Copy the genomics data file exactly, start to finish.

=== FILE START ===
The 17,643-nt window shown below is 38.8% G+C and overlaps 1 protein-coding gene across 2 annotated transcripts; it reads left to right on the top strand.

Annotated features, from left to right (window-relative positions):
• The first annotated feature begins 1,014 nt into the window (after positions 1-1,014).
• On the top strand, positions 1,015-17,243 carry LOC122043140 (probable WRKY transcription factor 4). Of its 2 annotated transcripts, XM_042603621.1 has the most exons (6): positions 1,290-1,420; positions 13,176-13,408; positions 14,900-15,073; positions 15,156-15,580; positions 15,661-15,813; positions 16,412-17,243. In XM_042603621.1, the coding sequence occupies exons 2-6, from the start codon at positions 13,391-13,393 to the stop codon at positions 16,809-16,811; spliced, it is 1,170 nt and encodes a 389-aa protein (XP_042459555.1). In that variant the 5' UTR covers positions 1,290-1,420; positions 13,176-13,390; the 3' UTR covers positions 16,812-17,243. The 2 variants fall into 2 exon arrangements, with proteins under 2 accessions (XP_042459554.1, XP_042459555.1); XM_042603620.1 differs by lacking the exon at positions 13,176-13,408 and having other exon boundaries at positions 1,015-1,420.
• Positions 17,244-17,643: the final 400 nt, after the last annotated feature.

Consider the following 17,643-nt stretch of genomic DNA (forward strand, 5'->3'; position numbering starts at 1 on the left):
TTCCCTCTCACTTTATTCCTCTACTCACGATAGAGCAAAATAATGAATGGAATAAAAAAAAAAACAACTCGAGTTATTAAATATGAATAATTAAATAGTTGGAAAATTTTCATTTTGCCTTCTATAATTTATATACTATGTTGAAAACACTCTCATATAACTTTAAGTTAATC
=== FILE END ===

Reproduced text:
The 17,643-nt window shown below is 38.8% G+C and overlaps 1 protein-coding gene across 2 annotated transcripts; it reads left to right on the top strand.

Annotated features, from left to right (window-relative positions):
• The first annotated feature begins 1,014 nt into the window (after positions 1-1,014).
• On the top strand, positions 1,015-17,243 carry LOC122043140 (probable WRKY transcription factor 4). Of its 2 annotated transcripts, XM_042603621.1 has the most exons (6): positions 1,290-1,420; positions 13,176-13,408; positions 14,900-15,073; positions 15,156-15,580; positions 15,661-15,813; positions 16,412-17,243. In XM_042603621.1, the coding sequence occupies exons 2-6, from the start codon at positions 13,391-13,393 to the stop codon at positions 16,809-16,811; spliced, it is 1,170 nt and encodes a 389-aa protein (XP_042459555.1). In that variant the 5' UTR covers positions 1,290-1,420; positions 13,176-13,390; the 3' UTR covers positions 16,812-17,243. The 2 variants fall into 2 exon arrangements, with proteins under 2 accessions (XP_042459554.1, XP_042459555.1); XM_042603620.1 differs by lacking the exon at positions 13,176-13,408 and having other exon boundaries at positions 1,015-1,420.
• Positions 17,244-17,643: the final 400 nt, after the last annotated feature.

Consider the following 17,643-nt stretch of genomic DNA (forward strand, 5'->3'; position numbering starts at 1 on the left):
TTCCCTCTCACTTTATTCCTCTACTCACGATAGAGCAAAATAATGAATGGAATAAAAAAAAAAACAACTCGAGTTATTAAATATGAATAATTAAATAGTTGGAAAATTTTCATTTTGCCTTCTATAATTTATATACTATGTTGAAAACACTCTCATATAACTTTAAGTTAATC